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England

Constituent country of the ‌United Kingdom
Flag of England Coat of Arms of the United Kingdom
Motto
Dieu et mon droit
Anthem
Jerusalem
Map of England
CapitalLondon
Status Constituent country
Legislature Parliament of the United Kingdom
- Upper houseHouse of Lords
- Lower houseHouse of Commons
History
May 29, 1660 Restoration
May 1, 1707Act of Union
January 1, 1801United Kingdom
Area130,395 km²
Population
- 200149,138,831
 Density376.8/km²
GDP2001 (PPP)
- TotalUS$ 1,867.2 billion
- Per capitaUS$ 38,000
CurrencyPound sterling
Flag of England England
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England is a constituent country of the United Kingdom. It's role was established when the kingdoms of Scotland and England were united to form the Kingdom of Great Britain on May 1, 1707, and in January 1, 1801 it became a part of the United Kingdom of Great Britain and Ireland.

Apart from Scotland, Wales and Northern Ireland, England is the only constituent country of the United Kingdom that does not have its own regional legislature or government. England is ruled directly by the Parliament of the United Kingdom and the government in London.

Government Edit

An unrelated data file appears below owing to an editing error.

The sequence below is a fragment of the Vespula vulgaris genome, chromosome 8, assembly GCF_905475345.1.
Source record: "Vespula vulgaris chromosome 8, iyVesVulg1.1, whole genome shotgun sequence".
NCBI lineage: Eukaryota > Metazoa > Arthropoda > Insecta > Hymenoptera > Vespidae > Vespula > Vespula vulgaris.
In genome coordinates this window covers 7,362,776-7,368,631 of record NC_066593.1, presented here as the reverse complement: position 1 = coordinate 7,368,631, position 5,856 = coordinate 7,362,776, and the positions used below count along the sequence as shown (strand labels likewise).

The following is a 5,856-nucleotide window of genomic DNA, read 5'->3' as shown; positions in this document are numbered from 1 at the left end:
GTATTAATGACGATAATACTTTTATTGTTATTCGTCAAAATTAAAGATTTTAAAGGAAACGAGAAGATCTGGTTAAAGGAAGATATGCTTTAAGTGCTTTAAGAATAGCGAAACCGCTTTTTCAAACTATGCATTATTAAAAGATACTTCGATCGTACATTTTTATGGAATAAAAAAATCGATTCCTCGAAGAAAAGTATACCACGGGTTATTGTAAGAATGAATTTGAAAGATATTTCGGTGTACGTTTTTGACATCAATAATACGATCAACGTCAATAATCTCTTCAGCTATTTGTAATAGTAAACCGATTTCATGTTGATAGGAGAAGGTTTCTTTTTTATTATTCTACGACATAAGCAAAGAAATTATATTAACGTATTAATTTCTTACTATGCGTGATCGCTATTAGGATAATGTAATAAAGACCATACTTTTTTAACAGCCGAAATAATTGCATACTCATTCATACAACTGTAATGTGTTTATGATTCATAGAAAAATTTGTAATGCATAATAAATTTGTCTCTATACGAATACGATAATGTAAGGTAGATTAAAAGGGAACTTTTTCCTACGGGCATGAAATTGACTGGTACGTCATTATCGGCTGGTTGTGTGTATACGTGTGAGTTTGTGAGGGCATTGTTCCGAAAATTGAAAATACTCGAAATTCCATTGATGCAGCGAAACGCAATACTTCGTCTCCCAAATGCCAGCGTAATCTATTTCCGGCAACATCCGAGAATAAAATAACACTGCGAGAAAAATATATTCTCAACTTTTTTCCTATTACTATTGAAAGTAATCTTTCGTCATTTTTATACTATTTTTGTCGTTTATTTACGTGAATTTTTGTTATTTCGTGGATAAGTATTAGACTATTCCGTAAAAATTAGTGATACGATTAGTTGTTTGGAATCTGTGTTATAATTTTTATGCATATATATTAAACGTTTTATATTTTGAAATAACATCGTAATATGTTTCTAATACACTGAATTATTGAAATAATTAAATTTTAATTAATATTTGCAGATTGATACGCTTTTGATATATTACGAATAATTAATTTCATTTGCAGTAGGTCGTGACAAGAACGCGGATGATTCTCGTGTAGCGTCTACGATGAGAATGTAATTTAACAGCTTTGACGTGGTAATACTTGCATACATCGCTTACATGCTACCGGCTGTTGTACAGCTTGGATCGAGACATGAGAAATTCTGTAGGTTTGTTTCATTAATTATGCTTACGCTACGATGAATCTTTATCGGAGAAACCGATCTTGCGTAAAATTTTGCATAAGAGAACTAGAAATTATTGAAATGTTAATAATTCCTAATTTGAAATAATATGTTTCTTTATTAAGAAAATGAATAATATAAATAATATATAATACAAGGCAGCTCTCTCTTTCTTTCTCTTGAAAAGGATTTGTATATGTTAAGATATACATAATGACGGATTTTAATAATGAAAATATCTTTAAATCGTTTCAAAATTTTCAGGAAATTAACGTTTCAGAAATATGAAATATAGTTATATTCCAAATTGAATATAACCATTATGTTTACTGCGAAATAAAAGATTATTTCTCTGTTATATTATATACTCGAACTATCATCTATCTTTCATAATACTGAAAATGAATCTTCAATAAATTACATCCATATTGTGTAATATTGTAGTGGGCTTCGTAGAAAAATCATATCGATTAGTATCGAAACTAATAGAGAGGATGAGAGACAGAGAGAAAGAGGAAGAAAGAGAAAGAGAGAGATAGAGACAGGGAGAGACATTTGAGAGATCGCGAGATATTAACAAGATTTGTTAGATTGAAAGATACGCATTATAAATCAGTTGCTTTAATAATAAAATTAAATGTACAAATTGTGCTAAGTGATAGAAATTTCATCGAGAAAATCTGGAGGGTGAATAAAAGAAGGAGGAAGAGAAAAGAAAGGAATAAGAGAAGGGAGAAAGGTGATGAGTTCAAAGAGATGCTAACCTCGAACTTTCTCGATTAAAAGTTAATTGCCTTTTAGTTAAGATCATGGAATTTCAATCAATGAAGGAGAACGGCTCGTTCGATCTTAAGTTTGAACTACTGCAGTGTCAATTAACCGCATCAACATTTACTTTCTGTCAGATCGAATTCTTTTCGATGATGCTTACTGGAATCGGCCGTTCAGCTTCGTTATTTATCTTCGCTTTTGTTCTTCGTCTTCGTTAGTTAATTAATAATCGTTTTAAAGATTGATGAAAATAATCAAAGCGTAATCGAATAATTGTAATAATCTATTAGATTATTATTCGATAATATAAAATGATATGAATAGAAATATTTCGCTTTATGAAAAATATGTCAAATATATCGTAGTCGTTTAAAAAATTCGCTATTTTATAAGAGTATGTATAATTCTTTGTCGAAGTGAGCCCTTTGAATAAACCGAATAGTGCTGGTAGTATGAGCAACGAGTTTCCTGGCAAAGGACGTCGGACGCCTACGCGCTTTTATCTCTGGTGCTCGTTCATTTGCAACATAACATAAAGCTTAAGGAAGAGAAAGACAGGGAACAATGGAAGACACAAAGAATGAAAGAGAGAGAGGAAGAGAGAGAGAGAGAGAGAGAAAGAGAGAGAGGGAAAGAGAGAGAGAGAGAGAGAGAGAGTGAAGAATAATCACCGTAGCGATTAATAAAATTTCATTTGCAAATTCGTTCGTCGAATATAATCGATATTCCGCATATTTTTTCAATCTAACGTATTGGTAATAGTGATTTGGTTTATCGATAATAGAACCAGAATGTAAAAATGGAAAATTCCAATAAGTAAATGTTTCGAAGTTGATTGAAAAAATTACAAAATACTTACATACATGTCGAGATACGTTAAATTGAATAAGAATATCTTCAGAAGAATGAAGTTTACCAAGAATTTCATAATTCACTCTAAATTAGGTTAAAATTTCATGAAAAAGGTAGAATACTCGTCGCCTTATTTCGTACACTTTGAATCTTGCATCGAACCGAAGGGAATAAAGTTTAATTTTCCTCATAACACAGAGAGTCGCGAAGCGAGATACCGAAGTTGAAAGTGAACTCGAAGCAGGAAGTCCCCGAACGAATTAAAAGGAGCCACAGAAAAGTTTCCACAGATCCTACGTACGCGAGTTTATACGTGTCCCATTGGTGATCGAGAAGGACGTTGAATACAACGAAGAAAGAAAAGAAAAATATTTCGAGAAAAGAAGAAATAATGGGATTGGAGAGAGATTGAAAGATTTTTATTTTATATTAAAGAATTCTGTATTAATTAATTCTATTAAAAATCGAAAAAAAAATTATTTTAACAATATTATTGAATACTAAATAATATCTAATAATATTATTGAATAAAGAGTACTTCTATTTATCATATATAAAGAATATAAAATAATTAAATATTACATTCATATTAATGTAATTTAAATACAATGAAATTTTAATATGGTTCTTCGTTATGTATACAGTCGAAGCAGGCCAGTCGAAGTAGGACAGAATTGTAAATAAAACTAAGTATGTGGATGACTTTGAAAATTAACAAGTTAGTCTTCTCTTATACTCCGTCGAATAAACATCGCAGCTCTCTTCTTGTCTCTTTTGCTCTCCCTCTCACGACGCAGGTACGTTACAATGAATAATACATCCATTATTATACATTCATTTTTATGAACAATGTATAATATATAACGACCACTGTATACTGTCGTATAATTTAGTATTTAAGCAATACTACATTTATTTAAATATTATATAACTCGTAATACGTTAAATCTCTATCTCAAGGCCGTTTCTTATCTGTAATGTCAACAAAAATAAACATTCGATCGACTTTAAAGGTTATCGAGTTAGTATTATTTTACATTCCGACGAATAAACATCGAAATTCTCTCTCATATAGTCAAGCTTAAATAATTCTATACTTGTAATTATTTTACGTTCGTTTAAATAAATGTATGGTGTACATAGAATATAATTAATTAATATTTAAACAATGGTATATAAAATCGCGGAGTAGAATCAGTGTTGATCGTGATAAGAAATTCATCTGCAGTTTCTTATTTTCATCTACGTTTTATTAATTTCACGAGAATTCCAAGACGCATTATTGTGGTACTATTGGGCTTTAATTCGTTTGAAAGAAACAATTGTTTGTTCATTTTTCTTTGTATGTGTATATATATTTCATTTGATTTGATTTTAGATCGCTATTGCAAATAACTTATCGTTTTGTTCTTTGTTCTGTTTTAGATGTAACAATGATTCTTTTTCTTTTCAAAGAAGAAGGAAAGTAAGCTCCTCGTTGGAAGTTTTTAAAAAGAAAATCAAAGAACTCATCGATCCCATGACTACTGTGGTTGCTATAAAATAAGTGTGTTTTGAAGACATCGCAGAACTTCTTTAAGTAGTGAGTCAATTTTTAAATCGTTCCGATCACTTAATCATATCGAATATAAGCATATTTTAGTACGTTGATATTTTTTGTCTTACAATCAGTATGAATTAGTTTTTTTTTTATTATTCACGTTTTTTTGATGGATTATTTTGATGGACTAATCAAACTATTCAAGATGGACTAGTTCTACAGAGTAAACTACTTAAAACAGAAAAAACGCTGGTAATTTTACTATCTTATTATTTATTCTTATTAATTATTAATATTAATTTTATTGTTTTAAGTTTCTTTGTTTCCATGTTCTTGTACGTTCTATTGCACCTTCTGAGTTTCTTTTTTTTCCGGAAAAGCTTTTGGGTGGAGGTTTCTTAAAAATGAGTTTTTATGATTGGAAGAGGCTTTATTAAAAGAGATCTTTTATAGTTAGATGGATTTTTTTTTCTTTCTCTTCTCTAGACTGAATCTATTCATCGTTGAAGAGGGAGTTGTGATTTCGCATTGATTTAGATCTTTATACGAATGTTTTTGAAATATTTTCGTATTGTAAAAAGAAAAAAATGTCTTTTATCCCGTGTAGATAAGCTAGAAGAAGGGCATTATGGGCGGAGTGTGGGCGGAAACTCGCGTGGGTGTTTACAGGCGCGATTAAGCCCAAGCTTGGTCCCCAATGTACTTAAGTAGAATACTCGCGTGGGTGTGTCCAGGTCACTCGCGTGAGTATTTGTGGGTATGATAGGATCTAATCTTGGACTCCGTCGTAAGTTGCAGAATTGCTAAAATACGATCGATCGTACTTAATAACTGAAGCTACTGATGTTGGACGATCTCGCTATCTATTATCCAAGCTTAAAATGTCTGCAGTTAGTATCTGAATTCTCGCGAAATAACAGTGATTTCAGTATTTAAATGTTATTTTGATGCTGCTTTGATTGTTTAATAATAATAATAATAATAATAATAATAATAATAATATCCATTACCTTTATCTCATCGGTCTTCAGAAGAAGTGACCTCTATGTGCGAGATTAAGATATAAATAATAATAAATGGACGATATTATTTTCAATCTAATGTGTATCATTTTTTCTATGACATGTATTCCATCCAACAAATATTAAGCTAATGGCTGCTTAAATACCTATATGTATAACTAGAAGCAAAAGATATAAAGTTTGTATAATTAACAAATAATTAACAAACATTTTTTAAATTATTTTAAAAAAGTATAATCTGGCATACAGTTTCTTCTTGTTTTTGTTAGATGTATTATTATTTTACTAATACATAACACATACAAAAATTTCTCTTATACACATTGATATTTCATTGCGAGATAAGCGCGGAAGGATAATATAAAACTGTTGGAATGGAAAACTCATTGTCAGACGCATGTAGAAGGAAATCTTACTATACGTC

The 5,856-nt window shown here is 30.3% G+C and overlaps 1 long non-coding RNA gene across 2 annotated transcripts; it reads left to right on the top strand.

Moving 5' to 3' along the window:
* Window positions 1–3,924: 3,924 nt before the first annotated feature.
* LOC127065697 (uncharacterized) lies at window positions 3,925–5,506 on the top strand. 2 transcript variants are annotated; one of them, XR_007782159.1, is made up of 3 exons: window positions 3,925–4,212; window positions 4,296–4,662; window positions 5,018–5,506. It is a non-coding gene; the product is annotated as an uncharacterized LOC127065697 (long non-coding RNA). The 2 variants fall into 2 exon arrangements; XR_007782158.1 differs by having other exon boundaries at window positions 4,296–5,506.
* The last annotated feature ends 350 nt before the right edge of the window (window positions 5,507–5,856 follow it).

The United Kingdom does not have a written constitution. The equivalent body of law is based on statute, common law, and "traditional rights." Changes may come about formally through new acts of Parliament, informally through the acceptance of new practices and usage, or by judicial precedents. Although Parliament has the theoretical power to make or repeal any law, in actual practice the weight of 700 years of tradition restrains arbitrary actions.

Executive power rests nominally with the monarch but actually is exercised by a committee of ministers (cabinet) traditionally selected from among the members of the House of Commons and, to a lesser extent, the House of Lords. The prime minister is normally the leader of the largest party in the Commons, and the government is dependent on its support.

Parliament represents the entire country. It legislates for the entire country in matters that are not devolved to the legislatures in Scotland, Wales, and Northern Ireland, such as foreign policy, energy policy, immigration and border control, and monetary policy. The devolved legislatures in Scotland, Northern Ireland, and Wales have varying degrees of legislative authority over other matters. England does not have its own separate legislative body and Parliament can therefore legislate in all fields for England.[1]

See alsoEdit

References

  1. The United States Department of State - Background Note: United Kingdom

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